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I'm in favor of calorie labeling on menus--unlike some of the more, er, committed libertarians, I don't believe in a very significant right not to know things that make you uncomfortable with your decisions.  (I'm also in favor of encouraging women considering abortions to look at sonograms).  However, I'm pretty skeptical that they'll do much good, for reasons that I outlined last week:  appetite is more powerful than willpower for almost everyone.  If you skip the donut, you'll eat four apples or an extra slice of bread with dinner.  We've required nutritional labelling on food in the supermarket for decades, and this has not exerted any noticeable downward pressure on America's waistlines, even though grocery shoppers are less likely to be having a "splurge".

And this, from Ezra Klein, doesn't make any sense:

Restaurants know that consumers have no effective way of comparing the caloric content of meals. Diners know, of course, that a burger is worse for you than a banana. But eggs cooked in a vat of butter look like eggs cooked in very little butter. A salad with a dressing that adds 600 calories looks like a salad with a dressing that adds 300 calories. People return to restaurants for taste and price and ambiance, because that's what they can measure. So restaurants jack up the caloric content pretty heedlessly.

If menu labeling is passed, however, and consumers exhibit any preference toward relatively less fattening items, that creates an incentive to reformulate those items to be less fattening. California, which recently passed a labeling law for restaurants with more than 20 locations, is seeing this happen. The Macaroni Grill, for instance, just cut its scallop and spinach salad from an astonishing 1,270 calories -- do they grow the spinach in butter? -- to 390 calories. Denny's has slimmed down its Grand Slam breakfast. And the law hasn't even gone into effect yet.

But this is exactly the response we'd expect. The Macaroni Grill's example is a good one. Ordering the spinach and scallop salad is the sort of thing that you'd do if you were watching your calories. But since you didn't actually know how many calories were in the dish, the Macaroni Grill could make it delicious and filling and fatty and you really weren't any the wiser. That made the Macaroni Grill more attractive to healthy eaters even as it was actually tricking them. Now customers will know the caloric content, and so the Macroni Grill reformulated the dish so it's more in line with diner preferences.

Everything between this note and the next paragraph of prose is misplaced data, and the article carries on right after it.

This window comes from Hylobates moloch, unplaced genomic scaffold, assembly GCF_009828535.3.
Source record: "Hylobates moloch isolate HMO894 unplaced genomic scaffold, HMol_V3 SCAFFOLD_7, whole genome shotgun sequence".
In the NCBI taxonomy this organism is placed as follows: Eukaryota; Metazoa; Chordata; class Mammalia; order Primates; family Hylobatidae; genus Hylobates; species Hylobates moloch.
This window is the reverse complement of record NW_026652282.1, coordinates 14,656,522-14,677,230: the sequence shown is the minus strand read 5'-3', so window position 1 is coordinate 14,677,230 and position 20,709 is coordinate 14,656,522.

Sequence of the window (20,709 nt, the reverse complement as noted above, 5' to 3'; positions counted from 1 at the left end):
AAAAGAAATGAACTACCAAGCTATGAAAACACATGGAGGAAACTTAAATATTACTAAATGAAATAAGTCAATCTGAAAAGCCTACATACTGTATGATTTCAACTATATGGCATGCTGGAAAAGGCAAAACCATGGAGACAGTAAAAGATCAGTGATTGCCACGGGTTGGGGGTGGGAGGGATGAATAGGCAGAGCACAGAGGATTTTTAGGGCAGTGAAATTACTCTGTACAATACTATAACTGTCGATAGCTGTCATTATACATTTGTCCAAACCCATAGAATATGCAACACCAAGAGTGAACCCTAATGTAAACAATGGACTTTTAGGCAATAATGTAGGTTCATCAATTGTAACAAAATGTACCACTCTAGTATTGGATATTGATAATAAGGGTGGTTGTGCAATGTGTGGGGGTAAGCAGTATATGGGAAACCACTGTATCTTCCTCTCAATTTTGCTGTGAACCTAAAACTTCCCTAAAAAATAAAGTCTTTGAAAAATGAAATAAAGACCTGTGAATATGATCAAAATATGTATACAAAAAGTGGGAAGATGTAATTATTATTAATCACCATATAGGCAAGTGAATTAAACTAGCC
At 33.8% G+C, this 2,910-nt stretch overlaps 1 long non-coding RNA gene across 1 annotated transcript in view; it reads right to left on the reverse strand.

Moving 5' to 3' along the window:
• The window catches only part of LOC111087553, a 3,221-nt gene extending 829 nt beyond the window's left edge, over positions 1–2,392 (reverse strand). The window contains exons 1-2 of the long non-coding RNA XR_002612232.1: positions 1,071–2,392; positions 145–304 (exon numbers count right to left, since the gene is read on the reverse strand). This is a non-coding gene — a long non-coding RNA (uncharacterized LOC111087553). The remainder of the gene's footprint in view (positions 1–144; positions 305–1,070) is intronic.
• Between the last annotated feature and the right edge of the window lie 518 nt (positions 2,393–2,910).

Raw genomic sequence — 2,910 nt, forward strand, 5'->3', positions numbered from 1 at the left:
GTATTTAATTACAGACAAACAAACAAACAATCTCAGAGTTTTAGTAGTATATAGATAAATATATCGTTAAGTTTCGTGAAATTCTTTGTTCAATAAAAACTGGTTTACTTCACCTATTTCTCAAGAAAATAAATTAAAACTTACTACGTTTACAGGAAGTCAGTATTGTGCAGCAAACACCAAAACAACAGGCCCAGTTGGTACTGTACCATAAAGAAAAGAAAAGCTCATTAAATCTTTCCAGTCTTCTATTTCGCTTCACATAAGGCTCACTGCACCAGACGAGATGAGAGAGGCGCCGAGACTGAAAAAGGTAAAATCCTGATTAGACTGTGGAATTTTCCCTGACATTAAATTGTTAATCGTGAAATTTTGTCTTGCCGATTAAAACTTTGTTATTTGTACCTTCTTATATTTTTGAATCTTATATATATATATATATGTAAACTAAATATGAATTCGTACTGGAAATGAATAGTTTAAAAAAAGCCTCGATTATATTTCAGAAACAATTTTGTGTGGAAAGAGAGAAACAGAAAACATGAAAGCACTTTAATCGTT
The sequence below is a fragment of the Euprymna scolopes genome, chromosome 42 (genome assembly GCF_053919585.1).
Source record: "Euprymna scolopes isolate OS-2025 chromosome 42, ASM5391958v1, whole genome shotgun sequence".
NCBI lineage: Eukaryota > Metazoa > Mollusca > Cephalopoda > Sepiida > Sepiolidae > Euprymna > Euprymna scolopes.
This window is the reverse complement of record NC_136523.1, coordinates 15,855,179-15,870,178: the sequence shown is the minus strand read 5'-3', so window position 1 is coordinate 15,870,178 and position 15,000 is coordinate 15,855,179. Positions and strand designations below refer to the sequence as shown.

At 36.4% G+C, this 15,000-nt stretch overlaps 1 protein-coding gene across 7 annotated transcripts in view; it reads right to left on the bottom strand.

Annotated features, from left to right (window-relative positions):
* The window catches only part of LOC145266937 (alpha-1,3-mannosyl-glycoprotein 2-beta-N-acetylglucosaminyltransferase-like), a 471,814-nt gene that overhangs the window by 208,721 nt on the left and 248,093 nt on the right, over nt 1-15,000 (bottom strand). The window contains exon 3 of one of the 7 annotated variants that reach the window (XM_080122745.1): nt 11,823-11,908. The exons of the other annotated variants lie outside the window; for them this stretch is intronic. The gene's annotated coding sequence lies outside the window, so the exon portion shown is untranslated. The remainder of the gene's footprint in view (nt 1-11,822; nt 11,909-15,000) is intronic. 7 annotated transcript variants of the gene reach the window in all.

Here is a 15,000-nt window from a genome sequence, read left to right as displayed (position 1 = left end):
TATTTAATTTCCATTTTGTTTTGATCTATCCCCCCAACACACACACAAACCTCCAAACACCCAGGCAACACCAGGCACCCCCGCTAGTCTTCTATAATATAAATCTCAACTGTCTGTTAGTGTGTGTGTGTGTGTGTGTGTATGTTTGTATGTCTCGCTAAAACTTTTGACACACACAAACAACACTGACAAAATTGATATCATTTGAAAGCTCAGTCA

If people weren't going to act on the labelling, Macaroni Grill wouldn't be changing its menu.  I doubt they'd be rejiggering their kitchen staff if California passed a law requiring restaurants to publish the name of the workers who made my salad, because that wouldn't change my behavior.

That said, I doubt this is going to have more than a very limited impact on either diner or restaurant behavior.  Obsessing about the calories in your food is an activity largely limited to high SES people.  That's especially true of men:  constant worrying about weight has crept down the female half of the income distribution, but affects perhaps the top 10-20% of males.

Those are the people most likely to . . . order a scallop and spinach salad at Macaroni Grill.  But they're also the most likely to check calories on the website.  And they're the most likely to already be thin.  The people ordering the four-cheese ravioli probably aren't under the misimpression that this is going to make them thin.

Moreover, I bet that after Macaroni Grill reformulates its scallop and spinach salad, more people start ordering heavier entrees, because they suddenly notice that they're still hungry after they eat the salad.  As we've proven over and over and over again with every fake sweetener and imitation fat, you may fool the eyes . . . you may even fool the taste buds . . . but the body knows.  And it almost always gets what it wants in the end.

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Megan McArdle is a columnist at Bloomberg View and a former senior editor at The Atlantic. Her new book is The Up Side of Down.

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